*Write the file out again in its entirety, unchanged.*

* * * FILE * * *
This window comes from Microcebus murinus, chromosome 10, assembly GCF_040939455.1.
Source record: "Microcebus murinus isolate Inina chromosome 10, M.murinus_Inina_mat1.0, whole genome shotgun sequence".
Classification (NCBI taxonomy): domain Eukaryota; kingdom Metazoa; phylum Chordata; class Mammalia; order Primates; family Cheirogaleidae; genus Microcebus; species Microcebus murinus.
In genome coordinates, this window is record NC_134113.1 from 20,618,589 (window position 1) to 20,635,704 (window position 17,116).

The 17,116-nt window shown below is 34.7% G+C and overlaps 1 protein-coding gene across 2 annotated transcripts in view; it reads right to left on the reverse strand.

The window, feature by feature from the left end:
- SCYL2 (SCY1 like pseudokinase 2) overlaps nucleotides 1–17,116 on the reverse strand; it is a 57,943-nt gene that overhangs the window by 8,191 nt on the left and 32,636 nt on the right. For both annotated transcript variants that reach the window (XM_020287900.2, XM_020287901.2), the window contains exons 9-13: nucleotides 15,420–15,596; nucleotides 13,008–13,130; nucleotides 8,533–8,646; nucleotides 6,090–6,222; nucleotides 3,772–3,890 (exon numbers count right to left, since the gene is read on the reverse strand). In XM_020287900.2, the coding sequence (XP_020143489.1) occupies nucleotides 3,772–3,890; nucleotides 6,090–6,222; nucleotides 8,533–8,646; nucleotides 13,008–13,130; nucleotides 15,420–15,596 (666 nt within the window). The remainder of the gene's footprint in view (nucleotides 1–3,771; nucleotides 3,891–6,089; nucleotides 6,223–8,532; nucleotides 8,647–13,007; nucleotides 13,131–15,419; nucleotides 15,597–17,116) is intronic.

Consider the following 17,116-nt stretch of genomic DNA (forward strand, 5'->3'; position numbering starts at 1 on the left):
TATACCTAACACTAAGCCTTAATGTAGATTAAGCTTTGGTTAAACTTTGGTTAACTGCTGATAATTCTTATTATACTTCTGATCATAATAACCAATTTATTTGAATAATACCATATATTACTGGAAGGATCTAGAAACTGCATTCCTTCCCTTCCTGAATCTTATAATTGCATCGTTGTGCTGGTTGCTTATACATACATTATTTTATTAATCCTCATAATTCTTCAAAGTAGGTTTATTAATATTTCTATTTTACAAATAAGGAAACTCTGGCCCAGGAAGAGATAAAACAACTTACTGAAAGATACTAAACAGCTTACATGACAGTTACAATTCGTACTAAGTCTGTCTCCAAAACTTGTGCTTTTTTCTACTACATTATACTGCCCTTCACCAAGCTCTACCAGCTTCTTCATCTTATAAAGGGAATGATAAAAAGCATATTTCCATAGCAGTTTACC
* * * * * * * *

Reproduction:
This window comes from Microcebus murinus, chromosome 10, assembly GCF_040939455.1.
Source record: "Microcebus murinus isolate Inina chromosome 10, M.murinus_Inina_mat1.0, whole genome shotgun sequence".
Classification (NCBI taxonomy): domain Eukaryota; kingdom Metazoa; phylum Chordata; class Mammalia; order Primates; family Cheirogaleidae; genus Microcebus; species Microcebus murinus.
In genome coordinates, this window is record NC_134113.1 from 20,618,589 (window position 1) to 20,635,704 (window position 17,116).

The 17,116-nt window shown below is 34.7% G+C and overlaps 1 protein-coding gene across 2 annotated transcripts in view; it reads right to left on the reverse strand.

The window, feature by feature from the left end:
- SCYL2 (SCY1 like pseudokinase 2) overlaps nucleotides 1–17,116 on the reverse strand; it is a 57,943-nt gene that overhangs the window by 8,191 nt on the left and 32,636 nt on the right. For both annotated transcript variants that reach the window (XM_020287900.2, XM_020287901.2), the window contains exons 9-13: nucleotides 15,420–15,596; nucleotides 13,008–13,130; nucleotides 8,533–8,646; nucleotides 6,090–6,222; nucleotides 3,772–3,890 (exon numbers count right to left, since the gene is read on the reverse strand). In XM_020287900.2, the coding sequence (XP_020143489.1) occupies nucleotides 3,772–3,890; nucleotides 6,090–6,222; nucleotides 8,533–8,646; nucleotides 13,008–13,130; nucleotides 15,420–15,596 (666 nt within the window). The remainder of the gene's footprint in view (nucleotides 1–3,771; nucleotides 3,891–6,089; nucleotides 6,223–8,532; nucleotides 8,647–13,007; nucleotides 13,131–15,419; nucleotides 15,597–17,116) is intronic.

Consider the following 17,116-nt stretch of genomic DNA (forward strand, 5'->3'; position numbering starts at 1 on the left):
TATACCTAACACTAAGCCTTAATGTAGATTAAGCTTTGGTTAAACTTTGGTTAACTGCTGATAATTCTTATTATACTTCTGATCATAATAACCAATTTATTTGAATAATACCATATATTACTGGAAGGATCTAGAAACTGCATTCCTTCCCTTCCTGAATCTTATAATTGCATCGTTGTGCTGGTTGCTTATACATACATTATTTTATTAATCCTCATAATTCTTCAAAGTAGGTTTATTAATATTTCTATTTTACAAATAAGGAAACTCTGGCCCAGGAAGAGATAAAACAACTTACTGAAAGATACTAAACAGCTTACATGACAGTTACAATTCGTACTAAGTCTGTCTCCAAAACTTGTGCTTTTTTCTACTACATTATACTGCCCTTCACCAAGCTCTACCAGCTTCTTCATCTTATAAAGGGAATGATAAAAAGCATATTTCCATAGCAGTTTACC